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'The Good Wife' recap: 'No harm, no foul'

January 19, 2011 |  7:32 am

Gw On Tuesday night's episode of "The Good Wife," the real locus of drama was not the courtroom or the bedroom; it was the office. Between Diane's defection, Kalinda's disgruntlement and Derrick's scheming, the vibe at Lockhart, Gardner & Bond was anything but collegial.

When last we saw the gang, Will was in a fighting mood, threatening to bring armed guards into the office. Apparently, he calmed down, because this week Diane was back at the office. Derrick confronted Will about the Diane situation, then shared some big news. For weeks now, Derrick has been wooing a client in Washington, one that will turn the firm into a "legal behemoth." It turns out this new client is an unnamed "super-PAC" that can bring the power of "$100 million of unlimited corporate spending" to the firm. Derrick divulged little else about the PAC, but I'm guessing the group will be a controversial one. I'm guessing this plot development will be a clever way for "The Good Wife," a show that's always right on top of the news, to dramatize the Supreme Court's Citizens United ruling. Any guesses as to the nature of the PAC -- conservative? liberal? libertarian? With that kind of money on the line, Derrick said, they need to keep Diane "on the reservation" for a few more months, so as not to make their new client nervous. Will agreed, and made nice with Diane over breakfast.

Just when one fire is put out, another is ignited. Blake told Kalinda he's just been made her superior. Kalinda -- shocker -- was irate over the news. She told Alicia that Blake has been snooping around her old neighborhood, news that in turn enraged Alicia. "Don't you ever look into my background again!" she screamed at him. OK, so it wasn't the most forceful language ever, but Alicia was hoppin' mad. Blake pulled an Oliver North and said he was only following orders, so Alicia confronted Will, who in turn confronted Derrick. To the surprise of absolutely no one, it turned out that the firm's newest partner had ordered the background checks. 

The revelation clearly left Will rattled. "Groundhog Day"-style, he sat down for another (delicious-looking) breakfast with Diane, but this time he really came clean and the two hatched their own counter-plot against Derrick. I, for one, am thrilled that Diane won't be leaving the firm and that we'll be assured of Christine Baranski's leonine presence for the foreseeable future. Still, the resolution felt somewhat unsatisfying. Diane's defection struck me as premature -- she's a straight-shooter who could have just confronted Will about her suspicions -- and Derrick always seemed like a creep. Also, the key to this entire chain of events was a folder that Kalinda found -- but we don't know where, why or how she found it. (Was this what she found in Blake's rental car? Any theories? Please share.)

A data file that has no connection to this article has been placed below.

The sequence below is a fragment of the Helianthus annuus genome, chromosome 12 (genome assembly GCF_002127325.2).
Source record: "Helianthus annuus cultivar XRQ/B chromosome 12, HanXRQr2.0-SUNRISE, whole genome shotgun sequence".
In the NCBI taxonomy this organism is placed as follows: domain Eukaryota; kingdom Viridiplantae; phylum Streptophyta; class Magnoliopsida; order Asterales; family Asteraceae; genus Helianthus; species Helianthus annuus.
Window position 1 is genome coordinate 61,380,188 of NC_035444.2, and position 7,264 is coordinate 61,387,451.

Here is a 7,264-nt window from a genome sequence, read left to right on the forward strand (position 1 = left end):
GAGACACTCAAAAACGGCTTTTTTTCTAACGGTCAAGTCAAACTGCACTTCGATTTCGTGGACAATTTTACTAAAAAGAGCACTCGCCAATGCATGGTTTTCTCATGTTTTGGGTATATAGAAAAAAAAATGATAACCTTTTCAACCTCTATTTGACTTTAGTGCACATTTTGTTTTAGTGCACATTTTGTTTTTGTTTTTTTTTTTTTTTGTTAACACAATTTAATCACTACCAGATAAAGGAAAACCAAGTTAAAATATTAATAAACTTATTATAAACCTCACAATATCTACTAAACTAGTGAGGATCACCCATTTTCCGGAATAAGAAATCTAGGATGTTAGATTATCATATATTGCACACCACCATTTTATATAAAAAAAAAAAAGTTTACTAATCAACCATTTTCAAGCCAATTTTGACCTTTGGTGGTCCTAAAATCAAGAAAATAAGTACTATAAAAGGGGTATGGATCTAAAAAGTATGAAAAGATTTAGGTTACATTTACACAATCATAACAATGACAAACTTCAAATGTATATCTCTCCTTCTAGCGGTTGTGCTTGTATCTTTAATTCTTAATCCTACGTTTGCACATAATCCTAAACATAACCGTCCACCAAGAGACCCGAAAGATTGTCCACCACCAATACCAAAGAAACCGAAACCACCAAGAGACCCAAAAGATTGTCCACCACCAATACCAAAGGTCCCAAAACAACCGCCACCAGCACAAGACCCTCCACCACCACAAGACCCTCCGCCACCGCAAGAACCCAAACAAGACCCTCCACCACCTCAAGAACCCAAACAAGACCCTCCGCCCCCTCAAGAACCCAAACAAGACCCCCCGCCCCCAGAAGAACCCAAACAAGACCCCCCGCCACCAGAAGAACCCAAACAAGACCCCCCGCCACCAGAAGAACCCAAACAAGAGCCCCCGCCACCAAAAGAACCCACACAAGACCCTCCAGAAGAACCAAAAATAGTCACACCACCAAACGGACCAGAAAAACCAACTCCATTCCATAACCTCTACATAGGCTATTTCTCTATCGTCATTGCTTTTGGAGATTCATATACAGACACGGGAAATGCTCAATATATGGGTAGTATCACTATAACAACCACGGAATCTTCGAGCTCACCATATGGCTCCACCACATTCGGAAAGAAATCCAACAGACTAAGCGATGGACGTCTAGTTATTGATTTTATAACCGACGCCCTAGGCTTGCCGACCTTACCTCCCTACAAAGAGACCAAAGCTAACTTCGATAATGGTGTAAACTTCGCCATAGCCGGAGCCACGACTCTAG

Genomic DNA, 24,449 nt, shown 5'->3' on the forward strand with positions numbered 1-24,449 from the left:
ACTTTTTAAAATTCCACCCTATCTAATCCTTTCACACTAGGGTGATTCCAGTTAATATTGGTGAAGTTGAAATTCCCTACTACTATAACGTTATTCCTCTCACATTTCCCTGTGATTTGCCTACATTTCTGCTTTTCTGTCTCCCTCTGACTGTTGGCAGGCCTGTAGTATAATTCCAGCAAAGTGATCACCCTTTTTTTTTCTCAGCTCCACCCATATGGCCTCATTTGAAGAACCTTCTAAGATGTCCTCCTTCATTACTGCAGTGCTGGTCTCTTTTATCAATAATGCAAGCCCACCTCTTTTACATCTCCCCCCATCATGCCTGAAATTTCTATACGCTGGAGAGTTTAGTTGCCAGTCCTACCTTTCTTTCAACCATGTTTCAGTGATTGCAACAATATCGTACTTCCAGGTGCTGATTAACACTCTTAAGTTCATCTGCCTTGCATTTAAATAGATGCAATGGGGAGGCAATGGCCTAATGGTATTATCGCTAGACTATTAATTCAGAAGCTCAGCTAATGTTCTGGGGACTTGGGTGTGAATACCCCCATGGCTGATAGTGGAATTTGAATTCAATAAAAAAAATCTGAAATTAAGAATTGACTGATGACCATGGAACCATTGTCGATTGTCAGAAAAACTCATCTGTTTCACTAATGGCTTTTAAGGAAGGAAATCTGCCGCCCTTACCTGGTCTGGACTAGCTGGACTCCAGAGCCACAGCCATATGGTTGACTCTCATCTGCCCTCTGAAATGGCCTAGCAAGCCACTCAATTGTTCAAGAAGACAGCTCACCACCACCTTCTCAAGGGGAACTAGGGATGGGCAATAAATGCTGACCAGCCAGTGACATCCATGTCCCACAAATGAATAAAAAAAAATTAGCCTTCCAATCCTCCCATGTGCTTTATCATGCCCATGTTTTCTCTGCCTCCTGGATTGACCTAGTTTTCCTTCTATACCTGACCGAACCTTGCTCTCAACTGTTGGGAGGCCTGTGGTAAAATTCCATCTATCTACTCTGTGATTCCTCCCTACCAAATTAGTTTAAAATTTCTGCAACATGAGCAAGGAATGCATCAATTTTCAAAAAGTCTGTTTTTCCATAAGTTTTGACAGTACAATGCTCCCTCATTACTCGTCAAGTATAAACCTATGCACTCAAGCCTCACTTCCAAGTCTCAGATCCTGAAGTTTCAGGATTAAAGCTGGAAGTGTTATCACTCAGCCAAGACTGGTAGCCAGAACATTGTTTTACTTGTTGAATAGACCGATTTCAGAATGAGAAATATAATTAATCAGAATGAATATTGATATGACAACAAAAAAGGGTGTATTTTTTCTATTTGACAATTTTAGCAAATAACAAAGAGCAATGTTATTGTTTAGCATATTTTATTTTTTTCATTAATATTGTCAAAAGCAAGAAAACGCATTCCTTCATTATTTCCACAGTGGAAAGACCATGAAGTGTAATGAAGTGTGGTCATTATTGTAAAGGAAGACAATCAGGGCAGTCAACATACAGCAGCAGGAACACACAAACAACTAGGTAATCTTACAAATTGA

Alicia's showdown with Will re: Blake also unexpectedly offered her a kind of verbal escape route. Will misread Alicia, thinking that this was the conversation Alicia had requested once things were quieter. "This is something else," Alicia corrected him. Will confessed that he knows what "the conversation" was supposed to be about. "Diane asked you to join her at her new firm," he said. Alicia paused for a second before responding, and you could see her weighing the options in her head: Should I tell him about what I heard on the wiretaps, or shouldn't I? "Yes," she replied, not that convincingly. It was a monumentally frustrating, though ingenious, turn of events. Just like that, Alicia managed to win back Will's good graces and to forestall a conversation about the lost voice-mail message. The writers of "The Good Wife" are truly a pack of evil geniuses. 

This was a dense and intricate installment of "The Good Wife" that had lots to say about the different ways of "playing defense" in the workplace. The "jury whisperer" may have been an overpaid snake-oil salesman, but this episode was, in the end, all about reading micro-expressions (of a sort). The victors this week -- Kalinda and Eli -- triumphed not with huge offensive strikes but with more subtle machinations: Eli by ingratiating himself to Jackie, and Kalinda by intentionally disappointing Alicia.

This episode left me both frustrated by its lack of resolution (nothing new here) and exhilarated by the possibilities afoot; its abrupt, inscrutable ending only heightened this ambivalence. Alicia confronted the jury foreman about the hasty guilty verdict. Why, even if they thought the judge was biased, did they find her client guilty. "He did it. I hope that helps," he replies matter-of-factly. A moment of moral clarity on "The Good Wife"? No wonder Alicia looked so shocked.

What we learned: Derrick is wooing a big PAC, and he's been investigating the firm's employees.

Further questions: What's the point of Derrick's snooping? Why is Cary so fixated with Kalinda? Will Diane's and Will's counter-plot against Derrick work? Is Cary really worth twice as much as Alicia? And just what kind of PAC has Derrick wooed, anyway? Who's got theories?

Real-life inspirations: Alicia and Will worry when they discover their client, an e-mail spammer accused of a crime only slightly more heinous than his day job (murder), also participates in World War II reenactments dressed as a Nazi. It's a case that's reminiscent of Rich Iott, an Ohio "tea party" candidate whose own fondness for donning an SS uniform on the weekends was revealed in October, shortly before the midterm election. (For the record, Iott claimed his interest in the Nazis was only "historical.")

Last but not least, if you haven't checked out this slideshow, you must.

What did you think? Any predictions? 

-- Meredith Blake


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Photo: Julianna Margulies as Alicia Florrick Credit: Justin Stephens / CBS